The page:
BIPOC Mental Health Month

Nearly one in five U.S. adults lives with some type of mental illness — (52.9 million in 2020). Of that number, only 24.3 million received mental health services (46.2%).[1] Reasons for not receiving support and treatment may include, but are not limited to: apprehension, misinformation, stigmas, fear of judgment, and financial or insurance barriers. Moreover, systems are often ill-equipped to meet the needs of people of all backgrounds and identities. Racial bias, cultural stigmas around mental illness, and a lack of mental health care providers from diverse cultural backgrounds may impede individuals from communities of color from being able to access behavioral health care that is effective for them.

July is Black, Indigenous, and People of Color (BIPOC) Mental Health Month (BIPOC MHM). It was first recognized in 2008 and officially designated as Bebe Moore Campbell National Minority Mental Health Awareness Month in honor of Bebe Moore Campbell, an American author, journalist, teacher, and mental health advocate who dedicated herself to addressing the mental health needs of the Black community and other underrepresented groups. Today it aims to improve access to mental health treatment and services and promote public awareness of mental illness among BIPOC.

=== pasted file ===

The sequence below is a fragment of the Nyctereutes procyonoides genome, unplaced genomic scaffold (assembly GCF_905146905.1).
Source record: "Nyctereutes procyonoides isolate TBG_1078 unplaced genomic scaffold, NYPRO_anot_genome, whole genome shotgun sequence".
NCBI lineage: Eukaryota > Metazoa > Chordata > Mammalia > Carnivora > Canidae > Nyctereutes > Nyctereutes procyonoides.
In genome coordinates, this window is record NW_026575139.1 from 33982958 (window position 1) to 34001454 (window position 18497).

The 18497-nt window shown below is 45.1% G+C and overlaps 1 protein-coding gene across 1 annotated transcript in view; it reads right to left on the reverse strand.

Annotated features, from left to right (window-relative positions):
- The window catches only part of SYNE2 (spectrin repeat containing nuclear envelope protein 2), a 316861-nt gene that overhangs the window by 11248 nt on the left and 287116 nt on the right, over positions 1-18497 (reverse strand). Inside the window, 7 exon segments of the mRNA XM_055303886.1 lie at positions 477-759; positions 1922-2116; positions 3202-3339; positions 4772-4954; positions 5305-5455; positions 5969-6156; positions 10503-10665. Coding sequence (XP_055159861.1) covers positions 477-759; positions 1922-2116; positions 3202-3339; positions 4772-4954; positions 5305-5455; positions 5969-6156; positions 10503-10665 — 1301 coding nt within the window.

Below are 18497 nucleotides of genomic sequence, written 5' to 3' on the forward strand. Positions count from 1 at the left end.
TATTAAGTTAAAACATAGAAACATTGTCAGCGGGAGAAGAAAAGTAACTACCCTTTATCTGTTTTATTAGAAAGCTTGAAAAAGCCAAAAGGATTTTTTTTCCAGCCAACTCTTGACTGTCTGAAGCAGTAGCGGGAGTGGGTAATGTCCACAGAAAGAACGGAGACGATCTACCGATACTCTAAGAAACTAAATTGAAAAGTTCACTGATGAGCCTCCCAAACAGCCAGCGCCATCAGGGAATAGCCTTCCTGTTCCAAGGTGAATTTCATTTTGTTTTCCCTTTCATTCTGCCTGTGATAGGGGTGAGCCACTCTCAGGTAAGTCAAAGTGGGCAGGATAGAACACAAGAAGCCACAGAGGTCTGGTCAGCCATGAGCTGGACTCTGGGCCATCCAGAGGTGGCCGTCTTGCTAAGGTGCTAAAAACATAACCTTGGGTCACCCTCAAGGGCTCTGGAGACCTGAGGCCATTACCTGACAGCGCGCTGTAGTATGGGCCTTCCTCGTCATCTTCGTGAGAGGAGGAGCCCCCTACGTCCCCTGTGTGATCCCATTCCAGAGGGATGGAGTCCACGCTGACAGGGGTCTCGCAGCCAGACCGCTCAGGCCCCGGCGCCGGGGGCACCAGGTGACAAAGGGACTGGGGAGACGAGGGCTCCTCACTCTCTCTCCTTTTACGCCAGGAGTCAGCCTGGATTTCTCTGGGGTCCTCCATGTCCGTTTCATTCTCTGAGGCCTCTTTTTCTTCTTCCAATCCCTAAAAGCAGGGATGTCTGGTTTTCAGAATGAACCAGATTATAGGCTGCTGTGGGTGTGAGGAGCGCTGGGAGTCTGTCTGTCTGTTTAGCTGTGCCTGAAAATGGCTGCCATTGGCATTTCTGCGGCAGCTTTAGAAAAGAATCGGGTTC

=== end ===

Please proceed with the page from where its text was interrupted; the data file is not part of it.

At NCALL, we engage with communities to break down systemic barriers that prevent survivors of abuse from living in safety and dignity. That includes ensuring that services — including mental health services — are accessible to people of all backgrounds and identities. To commemorate BIPOC MHM, we encourage you to check out Mental Health America’s 2021 toolkit which highlights mental health supports created by and for BIPOC. The toolkit examines community-developed systems of support created to fill in gaps within traditional systems that may overlook cultural and historical factors impeding BIPOC mental health. It also explores three topic areas: community care, self-directed care, and cultural care, and why these types of care are valid and valuable choices people can make for their mental health.

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[1] 2019 statistics furnished by National Institute of Mental Health,

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